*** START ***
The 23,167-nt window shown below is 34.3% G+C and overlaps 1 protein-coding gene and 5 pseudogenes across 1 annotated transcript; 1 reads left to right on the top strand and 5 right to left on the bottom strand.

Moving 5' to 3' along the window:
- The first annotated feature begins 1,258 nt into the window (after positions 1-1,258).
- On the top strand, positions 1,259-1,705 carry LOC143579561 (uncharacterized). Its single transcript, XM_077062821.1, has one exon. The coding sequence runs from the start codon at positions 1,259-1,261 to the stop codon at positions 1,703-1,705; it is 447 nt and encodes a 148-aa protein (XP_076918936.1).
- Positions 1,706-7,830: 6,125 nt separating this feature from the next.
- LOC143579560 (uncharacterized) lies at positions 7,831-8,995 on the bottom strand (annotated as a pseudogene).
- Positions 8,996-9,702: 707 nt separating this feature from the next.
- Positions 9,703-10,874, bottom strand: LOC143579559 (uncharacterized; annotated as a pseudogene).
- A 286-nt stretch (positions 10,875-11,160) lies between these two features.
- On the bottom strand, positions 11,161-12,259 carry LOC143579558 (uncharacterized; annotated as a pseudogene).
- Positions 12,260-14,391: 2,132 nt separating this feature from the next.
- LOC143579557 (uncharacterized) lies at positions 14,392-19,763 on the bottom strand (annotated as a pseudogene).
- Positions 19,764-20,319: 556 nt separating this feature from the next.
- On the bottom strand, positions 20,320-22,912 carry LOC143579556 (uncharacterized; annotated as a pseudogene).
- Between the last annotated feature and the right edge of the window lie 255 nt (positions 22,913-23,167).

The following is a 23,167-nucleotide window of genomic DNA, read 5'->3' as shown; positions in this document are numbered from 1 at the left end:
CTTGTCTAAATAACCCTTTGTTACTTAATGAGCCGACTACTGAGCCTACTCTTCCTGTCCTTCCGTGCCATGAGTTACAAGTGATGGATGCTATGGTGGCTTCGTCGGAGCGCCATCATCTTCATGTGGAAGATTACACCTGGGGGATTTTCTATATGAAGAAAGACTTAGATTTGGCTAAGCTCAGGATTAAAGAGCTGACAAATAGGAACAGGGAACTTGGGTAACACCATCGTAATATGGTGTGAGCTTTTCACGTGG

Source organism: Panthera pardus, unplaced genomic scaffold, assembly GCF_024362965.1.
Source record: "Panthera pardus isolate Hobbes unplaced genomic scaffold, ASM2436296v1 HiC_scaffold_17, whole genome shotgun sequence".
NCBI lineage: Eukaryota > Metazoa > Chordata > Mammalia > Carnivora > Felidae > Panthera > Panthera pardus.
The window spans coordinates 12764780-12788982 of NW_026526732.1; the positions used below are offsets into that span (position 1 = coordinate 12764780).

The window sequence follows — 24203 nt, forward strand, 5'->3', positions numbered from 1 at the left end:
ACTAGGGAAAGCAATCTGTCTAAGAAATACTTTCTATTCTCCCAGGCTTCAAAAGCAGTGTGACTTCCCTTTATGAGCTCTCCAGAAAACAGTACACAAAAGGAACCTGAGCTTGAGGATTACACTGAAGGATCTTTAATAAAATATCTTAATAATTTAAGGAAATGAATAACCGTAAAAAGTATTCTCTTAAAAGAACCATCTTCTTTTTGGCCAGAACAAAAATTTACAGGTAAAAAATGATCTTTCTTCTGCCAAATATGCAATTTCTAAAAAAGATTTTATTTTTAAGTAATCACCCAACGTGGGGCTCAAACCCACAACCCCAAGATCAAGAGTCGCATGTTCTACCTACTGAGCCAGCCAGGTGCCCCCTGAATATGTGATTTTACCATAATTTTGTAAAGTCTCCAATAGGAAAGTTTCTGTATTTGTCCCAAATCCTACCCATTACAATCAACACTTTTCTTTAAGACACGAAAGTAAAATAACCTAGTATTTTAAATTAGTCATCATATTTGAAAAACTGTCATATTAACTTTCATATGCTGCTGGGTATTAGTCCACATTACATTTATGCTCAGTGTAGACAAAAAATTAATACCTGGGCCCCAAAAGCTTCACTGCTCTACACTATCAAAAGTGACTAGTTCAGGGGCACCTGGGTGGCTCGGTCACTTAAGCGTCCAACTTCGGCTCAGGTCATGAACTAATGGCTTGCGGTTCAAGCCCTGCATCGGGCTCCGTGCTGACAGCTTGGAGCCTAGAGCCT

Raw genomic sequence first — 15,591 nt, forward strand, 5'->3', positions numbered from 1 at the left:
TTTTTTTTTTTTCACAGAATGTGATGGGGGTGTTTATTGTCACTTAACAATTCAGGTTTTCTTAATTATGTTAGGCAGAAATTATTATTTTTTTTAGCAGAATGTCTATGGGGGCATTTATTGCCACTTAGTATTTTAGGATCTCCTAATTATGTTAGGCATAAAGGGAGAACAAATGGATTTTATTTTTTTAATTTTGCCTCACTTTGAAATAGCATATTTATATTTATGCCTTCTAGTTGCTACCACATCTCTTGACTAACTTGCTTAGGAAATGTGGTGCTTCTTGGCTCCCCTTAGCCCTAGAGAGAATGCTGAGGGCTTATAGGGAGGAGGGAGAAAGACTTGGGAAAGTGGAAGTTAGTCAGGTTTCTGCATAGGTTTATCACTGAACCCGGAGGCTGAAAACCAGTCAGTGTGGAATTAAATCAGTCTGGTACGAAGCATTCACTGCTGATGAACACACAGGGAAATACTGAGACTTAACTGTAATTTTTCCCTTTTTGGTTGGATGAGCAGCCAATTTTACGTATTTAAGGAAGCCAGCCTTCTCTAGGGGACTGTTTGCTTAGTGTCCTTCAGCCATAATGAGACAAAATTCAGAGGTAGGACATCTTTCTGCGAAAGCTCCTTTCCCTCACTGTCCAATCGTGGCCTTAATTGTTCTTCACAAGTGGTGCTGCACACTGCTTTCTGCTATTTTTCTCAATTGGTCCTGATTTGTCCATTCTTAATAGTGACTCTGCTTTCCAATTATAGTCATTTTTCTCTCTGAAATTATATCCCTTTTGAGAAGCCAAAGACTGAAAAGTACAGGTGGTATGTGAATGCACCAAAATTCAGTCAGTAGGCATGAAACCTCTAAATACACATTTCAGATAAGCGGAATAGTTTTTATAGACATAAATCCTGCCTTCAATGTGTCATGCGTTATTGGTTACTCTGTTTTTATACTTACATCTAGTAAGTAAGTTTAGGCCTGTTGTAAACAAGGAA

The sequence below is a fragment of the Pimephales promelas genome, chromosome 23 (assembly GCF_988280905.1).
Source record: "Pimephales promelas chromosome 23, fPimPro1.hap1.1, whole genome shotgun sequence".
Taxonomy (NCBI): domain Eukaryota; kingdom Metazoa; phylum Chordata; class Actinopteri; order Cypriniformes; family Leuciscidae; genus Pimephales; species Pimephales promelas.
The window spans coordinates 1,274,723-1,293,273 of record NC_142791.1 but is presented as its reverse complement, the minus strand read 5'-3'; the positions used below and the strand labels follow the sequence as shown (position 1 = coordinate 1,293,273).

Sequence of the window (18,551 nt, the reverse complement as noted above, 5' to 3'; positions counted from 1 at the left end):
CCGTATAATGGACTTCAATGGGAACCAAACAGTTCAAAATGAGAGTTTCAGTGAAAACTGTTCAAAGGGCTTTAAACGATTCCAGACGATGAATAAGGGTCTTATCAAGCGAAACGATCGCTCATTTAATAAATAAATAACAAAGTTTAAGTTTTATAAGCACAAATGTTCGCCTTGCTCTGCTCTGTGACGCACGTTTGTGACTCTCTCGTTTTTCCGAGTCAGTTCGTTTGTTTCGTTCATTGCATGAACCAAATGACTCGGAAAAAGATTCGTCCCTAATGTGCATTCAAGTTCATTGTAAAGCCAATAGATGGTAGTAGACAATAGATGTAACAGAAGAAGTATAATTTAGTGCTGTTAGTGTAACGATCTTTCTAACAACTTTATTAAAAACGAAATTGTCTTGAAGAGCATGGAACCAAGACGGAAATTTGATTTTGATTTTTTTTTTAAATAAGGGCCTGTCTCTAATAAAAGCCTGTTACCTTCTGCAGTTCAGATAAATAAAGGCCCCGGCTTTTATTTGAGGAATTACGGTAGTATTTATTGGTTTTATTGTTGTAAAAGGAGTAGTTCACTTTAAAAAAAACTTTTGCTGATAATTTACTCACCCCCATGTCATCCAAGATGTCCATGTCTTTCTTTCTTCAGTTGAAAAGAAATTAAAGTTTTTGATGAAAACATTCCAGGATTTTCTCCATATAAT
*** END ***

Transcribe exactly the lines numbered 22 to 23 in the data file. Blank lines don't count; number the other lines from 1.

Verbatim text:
The window sequence follows — 24203 nt, forward strand, 5'->3', positions numbered from 1 at the left end:
ACTAGGGAAAGCAATCTGTCTAAGAAATACTTTCTATTCTCCCAGGCTTCAAAAGCAGTGTGACTTCCCTTTATGAGCTCTCCAGAAAACAGTACACAAAAGGAACCTGAGCTTGAGGATTACACTGAAGGATCTTTAATAAAATATCTTAATAATTTAAGGAAATGAATAACCGTAAAAAGTATTCTCTTAAAAGAACCATCTTCTTTTTGGCCAGAACAAAAATTTACAGGTAAAAAATGATCTTTCTTCTGCCAAATATGCAATTTCTAAAAAAGATTTTATTTTTAAGTAATCACCCAACGTGGGGCTCAAACCCACAACCCCAAGATCAAGAGTCGCATGTTCTACCTACTGAGCCAGCCAGGTGCCCCCTGAATATGTGATTTTACCATAATTTTGTAAAGTCTCCAATAGGAAAGTTTCTGTATTTGTCCCAAATCCTACCCATTACAATCAACACTTTTCTTTAAGACACGAAAGTAAAATAACCTAGTATTTTAAATTAGTCATCATATTTGAAAAACTGTCATATTAACTTTCATATGCTGCTGGGTATTAGTCCACATTACATTTATGCTCAGTGTAGACAAAAAATTAATACCTGGGCCCCAAAAGCTTCACTGCTCTACACTATCAAAAGTGACTAGTTCAGGGGCACCTGGGTGGCTCGGTCACTTAAGCGTCCAACTTCGGCTCAGGTCATGAACTAATGGCTTGCGGTTCAAGCCCTGCATCGGGCTCCGTGCTGACAGCTTGGAGCCTAGAGCCT